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The Jeffersonian cyclopedia;

a comprehensive collection of the views of Thomas Jefferson classified and arranged in alphabetical order under nine thousand titles relating to government, politics, law, education, political economy, finance, science, art, literature, religious freedom, morals, etc.;

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285. ALIEN AND SEDITION LAWS, Suits under.—[continued].
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285. ALIEN AND SEDITION LAWS, Suits under.—[continued].

With respect to the dismission
of the prosecutions for sedition in
Connecticut, it is well known to have been
a tenet of the republican portion of our fellow
citizens, that the Sedition law was contrary
to the Constitution and, therefore, void. On
this ground I considered it as a nullity whenever
I met it in the course of my duties; and
on this ground I directed nolle prosequis in
all the prosecutions which had been instituted
under it; and, as far as the public sentiment
can be inferred from the occurrences of
the day, we must say that this opinion had
the sanction of the nation. The prosecutions,
therefore, which were afterwards instituted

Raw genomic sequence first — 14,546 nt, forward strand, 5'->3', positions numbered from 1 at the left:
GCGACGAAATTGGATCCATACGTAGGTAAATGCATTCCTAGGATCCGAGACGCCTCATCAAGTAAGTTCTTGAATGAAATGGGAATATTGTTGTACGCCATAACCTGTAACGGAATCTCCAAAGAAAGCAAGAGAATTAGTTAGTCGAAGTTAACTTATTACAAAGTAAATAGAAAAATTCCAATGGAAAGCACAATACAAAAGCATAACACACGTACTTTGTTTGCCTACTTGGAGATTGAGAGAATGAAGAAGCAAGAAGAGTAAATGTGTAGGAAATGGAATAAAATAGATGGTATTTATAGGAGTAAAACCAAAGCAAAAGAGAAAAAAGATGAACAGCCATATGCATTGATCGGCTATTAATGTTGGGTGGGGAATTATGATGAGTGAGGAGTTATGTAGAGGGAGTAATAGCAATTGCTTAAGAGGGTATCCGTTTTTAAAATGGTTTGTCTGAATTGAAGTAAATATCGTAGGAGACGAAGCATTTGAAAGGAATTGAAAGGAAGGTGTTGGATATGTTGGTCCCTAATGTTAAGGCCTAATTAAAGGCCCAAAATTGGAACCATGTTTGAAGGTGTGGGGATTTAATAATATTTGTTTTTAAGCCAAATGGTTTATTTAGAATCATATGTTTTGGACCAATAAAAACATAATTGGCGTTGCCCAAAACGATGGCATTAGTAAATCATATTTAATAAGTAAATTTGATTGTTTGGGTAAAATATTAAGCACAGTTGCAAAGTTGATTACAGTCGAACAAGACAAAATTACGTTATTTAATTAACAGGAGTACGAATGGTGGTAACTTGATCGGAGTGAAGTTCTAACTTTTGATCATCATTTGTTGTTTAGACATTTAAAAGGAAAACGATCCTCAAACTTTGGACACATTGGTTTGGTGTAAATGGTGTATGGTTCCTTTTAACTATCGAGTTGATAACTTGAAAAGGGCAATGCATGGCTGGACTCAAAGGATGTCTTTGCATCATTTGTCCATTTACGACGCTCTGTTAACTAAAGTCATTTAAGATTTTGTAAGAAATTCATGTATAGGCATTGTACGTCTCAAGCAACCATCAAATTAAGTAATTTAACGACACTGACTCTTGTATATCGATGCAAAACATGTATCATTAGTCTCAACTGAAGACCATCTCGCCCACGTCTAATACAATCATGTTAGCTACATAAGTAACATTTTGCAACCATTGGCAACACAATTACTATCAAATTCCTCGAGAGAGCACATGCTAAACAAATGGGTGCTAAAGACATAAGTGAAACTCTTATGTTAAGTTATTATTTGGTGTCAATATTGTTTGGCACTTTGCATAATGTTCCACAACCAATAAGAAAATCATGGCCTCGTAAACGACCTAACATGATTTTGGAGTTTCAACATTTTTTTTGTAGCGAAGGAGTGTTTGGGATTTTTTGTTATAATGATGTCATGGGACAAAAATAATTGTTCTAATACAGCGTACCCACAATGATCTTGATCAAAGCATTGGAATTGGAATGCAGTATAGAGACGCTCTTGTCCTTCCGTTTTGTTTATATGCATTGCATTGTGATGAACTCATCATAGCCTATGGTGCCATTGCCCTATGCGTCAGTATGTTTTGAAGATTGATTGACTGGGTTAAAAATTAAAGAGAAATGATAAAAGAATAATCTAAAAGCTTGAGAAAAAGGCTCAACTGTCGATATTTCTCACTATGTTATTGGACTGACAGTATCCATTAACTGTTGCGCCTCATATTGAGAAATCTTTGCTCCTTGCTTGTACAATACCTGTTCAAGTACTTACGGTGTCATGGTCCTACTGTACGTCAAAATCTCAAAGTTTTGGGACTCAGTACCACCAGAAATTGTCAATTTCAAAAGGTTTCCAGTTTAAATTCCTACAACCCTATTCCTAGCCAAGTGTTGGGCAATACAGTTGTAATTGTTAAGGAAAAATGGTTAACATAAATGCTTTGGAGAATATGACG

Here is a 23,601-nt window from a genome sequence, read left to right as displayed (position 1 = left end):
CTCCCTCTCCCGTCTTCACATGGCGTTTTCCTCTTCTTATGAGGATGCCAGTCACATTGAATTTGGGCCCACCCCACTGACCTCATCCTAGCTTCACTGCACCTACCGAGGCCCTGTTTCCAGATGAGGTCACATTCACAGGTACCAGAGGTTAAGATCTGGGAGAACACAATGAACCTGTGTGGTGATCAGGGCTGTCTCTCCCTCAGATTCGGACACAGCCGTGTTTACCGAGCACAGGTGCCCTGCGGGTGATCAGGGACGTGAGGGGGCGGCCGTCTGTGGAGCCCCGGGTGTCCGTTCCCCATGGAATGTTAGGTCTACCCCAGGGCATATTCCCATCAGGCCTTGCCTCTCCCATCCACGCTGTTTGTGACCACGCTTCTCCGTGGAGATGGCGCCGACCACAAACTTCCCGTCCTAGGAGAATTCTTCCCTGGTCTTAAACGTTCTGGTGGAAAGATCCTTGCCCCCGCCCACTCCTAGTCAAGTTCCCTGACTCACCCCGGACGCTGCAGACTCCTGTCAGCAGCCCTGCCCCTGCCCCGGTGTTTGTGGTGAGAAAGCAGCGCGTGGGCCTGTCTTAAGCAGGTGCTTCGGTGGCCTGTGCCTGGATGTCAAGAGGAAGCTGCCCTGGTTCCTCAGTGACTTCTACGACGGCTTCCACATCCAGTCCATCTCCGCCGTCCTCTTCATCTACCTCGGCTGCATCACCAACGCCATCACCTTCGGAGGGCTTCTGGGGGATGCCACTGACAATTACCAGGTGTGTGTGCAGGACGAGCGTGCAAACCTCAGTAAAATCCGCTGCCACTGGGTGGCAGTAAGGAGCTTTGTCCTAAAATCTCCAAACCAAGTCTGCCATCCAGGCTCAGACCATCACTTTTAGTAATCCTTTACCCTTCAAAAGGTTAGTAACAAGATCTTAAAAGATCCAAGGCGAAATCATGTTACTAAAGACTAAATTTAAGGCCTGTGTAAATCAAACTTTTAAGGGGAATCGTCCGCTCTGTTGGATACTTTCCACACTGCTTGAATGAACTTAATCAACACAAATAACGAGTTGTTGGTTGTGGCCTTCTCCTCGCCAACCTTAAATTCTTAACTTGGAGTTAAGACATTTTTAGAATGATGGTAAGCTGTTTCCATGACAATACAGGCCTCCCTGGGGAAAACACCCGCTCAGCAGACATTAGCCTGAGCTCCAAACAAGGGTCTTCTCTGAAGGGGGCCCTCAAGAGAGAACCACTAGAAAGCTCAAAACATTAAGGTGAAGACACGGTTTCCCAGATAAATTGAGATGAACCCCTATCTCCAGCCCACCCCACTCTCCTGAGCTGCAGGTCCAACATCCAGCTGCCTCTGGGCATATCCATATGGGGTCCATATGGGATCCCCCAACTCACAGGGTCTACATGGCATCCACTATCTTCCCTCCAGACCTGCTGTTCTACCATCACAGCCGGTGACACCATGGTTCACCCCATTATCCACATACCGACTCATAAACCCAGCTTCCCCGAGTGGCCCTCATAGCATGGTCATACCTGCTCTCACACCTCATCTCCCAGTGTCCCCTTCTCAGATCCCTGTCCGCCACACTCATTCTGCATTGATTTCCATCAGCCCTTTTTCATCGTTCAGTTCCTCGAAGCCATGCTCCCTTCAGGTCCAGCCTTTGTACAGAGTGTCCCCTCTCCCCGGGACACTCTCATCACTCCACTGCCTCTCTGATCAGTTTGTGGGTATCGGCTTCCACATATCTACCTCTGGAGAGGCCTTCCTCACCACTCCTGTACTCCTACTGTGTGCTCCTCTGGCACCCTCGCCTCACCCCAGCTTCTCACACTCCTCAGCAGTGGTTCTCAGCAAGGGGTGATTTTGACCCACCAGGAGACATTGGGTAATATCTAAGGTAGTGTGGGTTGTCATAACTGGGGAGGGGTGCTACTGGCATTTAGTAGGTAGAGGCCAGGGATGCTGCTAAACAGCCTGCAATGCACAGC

in Connecticut, of which two were against
printers, two against preachers, and one
against a judge, were too inconsistent with
this principle to be permitted to go on. We
were bound to administer to others the same
measure of law, not which they had meted
to us, but we to ourselves, and to extend to
all equally the protection of the same constitutional
principles. These prosecutions, too,
were chiefly for charges against myself, and
I had from the beginning laid it down as a
rule to notice nothing of the kind. I believed
that the long course of services in which I
had acted on the public stage, and under the
eye of my fellow citizens, furnished better
evidence to them of my character and principles,
than the angry invectives of adverse
partisans in whose eyes the very acts most
approved by the majority were subjects of
the greatest demerit and censure. These
prosecutions against them, therefore, were to
be dismissed as a matter of duty—
To Gideon Granger. Washington ed. vi, 332. Ford ed., ix, 456.
(M. 1814)